Introducing competition into aged care will improve the capacity of the system to meet consumer needs and drive efficiency and service innovation, but firm government oversight will still be required, the chair of the government’s Competition Policy Review panel has said.
Speaking to Community Care Review, Professor Ian Harper said competition was a powerful dynamic for increasing the power of consumers to choose the services that best met their needs and lit the “Bunsen burner of innovation”.
“The power of competition is the ability of the consumer to say ‘no, I’m going somewhere else’,” he said.
Professor Harper, an economist and former chairman of the Australian Fair Pay Commission, said governments would have an ongoing role in areas of thin markets, as a provider or in mandating services directly, but government intervention should be “the exception rather than the rule”.
He said government should continue to accredit providers that meet and maintain minimum quality standards, without raising barriers to entry.
“There needs to be a firm government oversight into the quality of the services provided, into who it is who is accredited to provide the services – no one wants to change any of that.”
The Harper Review said that in sectors where choice may be difficult, purchase advisors should be available to help individuals make decisions in line with the best interests of the users.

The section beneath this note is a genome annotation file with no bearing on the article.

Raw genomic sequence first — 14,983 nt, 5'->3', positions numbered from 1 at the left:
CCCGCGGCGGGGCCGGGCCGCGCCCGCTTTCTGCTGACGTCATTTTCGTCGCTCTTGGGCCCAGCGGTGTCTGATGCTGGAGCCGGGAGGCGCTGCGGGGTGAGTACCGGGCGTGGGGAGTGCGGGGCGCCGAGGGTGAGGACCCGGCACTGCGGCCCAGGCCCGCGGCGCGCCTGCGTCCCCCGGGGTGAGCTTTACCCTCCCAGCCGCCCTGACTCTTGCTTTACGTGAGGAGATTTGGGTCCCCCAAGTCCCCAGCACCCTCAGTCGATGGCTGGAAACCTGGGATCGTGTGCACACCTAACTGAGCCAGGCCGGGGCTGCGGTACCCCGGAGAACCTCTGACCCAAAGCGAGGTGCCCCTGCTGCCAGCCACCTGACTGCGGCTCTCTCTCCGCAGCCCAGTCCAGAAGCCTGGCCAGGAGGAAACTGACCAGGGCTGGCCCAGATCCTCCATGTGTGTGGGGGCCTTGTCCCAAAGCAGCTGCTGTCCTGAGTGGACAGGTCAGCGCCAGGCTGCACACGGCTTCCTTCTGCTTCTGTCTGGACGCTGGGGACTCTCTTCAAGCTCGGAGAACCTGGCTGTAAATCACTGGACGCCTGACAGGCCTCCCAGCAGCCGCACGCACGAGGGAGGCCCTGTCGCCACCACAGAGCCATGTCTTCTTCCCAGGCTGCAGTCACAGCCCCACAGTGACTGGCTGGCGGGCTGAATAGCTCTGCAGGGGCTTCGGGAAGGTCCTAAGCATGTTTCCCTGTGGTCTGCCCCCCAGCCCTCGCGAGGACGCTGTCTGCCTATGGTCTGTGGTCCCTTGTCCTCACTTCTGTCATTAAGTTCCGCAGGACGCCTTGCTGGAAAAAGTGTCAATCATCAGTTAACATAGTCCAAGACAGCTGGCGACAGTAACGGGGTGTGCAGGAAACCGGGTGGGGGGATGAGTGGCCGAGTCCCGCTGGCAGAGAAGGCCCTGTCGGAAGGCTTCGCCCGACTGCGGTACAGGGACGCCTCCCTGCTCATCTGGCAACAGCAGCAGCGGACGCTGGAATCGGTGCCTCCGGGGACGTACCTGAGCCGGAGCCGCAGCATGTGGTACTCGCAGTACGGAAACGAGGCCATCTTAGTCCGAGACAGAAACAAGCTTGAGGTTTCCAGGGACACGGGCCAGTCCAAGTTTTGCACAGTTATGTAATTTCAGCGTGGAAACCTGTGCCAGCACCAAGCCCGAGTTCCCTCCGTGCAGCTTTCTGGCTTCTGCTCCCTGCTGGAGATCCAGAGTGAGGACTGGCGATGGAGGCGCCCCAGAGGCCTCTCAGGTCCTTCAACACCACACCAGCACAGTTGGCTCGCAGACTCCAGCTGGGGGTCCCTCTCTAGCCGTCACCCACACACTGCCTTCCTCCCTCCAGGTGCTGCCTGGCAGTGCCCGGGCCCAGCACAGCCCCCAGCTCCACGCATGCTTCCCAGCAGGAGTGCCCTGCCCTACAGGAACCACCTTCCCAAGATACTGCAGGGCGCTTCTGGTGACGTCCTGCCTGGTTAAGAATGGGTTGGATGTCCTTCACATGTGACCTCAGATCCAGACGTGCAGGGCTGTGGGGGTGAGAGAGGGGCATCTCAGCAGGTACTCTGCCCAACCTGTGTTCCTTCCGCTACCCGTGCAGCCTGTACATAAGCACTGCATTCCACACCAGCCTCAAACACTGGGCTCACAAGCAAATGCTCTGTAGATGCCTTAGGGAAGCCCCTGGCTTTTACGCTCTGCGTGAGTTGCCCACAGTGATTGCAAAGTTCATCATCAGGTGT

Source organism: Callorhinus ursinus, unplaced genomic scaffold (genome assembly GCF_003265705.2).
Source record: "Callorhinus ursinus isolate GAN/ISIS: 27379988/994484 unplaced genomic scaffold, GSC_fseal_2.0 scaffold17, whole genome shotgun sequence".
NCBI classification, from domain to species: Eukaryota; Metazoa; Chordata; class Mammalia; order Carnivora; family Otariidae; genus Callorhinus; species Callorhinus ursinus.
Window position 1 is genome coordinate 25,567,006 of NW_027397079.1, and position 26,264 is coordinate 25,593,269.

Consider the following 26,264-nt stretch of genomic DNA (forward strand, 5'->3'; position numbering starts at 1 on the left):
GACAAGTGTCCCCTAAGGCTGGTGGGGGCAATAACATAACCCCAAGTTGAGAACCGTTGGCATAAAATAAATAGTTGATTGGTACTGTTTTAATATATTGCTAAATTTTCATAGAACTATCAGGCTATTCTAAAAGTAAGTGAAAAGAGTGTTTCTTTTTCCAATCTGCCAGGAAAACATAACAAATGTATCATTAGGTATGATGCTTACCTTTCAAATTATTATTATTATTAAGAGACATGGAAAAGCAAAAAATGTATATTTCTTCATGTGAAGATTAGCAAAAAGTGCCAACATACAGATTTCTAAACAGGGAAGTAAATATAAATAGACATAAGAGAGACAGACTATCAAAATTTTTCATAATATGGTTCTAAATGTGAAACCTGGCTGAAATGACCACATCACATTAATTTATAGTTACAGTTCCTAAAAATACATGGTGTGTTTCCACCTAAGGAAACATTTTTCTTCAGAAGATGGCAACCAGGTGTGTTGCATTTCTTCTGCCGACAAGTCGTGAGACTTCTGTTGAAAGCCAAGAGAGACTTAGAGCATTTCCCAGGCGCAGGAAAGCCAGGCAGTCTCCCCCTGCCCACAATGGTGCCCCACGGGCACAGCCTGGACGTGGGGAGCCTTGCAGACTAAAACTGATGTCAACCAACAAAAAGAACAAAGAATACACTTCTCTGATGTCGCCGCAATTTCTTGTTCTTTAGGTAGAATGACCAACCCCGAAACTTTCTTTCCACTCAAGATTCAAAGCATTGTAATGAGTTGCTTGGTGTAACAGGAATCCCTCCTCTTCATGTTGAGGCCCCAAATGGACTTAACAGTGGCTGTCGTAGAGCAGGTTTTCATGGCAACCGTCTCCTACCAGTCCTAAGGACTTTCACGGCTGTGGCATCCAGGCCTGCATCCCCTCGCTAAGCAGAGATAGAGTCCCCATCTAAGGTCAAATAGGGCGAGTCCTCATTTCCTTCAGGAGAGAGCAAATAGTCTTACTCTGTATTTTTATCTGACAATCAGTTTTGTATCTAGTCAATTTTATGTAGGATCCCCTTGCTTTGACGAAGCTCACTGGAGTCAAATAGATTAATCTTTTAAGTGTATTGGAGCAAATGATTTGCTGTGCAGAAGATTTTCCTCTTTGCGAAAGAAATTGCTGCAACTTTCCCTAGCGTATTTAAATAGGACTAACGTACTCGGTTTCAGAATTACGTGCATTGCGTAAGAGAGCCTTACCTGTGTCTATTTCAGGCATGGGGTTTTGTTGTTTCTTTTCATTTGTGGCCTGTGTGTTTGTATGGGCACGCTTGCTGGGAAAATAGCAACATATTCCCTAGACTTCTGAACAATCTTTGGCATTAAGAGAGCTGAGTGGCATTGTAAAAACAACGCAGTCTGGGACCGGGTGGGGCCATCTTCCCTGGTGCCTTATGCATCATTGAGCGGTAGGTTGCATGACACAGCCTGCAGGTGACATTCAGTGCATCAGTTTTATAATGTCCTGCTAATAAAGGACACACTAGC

The report said that a default option should also be available for users unable or unwilling to exercise choice and disadvantaged groups should be offered greater assistance in navigating the choices they face.
The Federal Government is introducing greater competition in home care from 2017 when the Aged Care Approvals Round will be abolished and care packages allocated to consumers to direct to their provider of choice.
Professor Harper said organisations that were less efficient and responsive would disappear from the market.
In the area of human services, which includes areas such as health and education, Professor Harper said the government was most effective as funder and regulator, rather than service provider.
“It doesn’t mean that the state should be driven out totally, but to the extent that we can, let’s move the barrier back. Leave the state to focus on regulation and funding and allow the private sector to take on more responsibility for provision.”
In November, in its response to the competition review, the government announced it would commission a Productivity Commission review into human services, which will include research on ongoing reforms that incorporate choice and competition and identify sectors for more detailed analysis.
The government said reform to improve the efficiency and responsiveness of human services should also take account of issues such as social equity, particularly in regional and remote areas.
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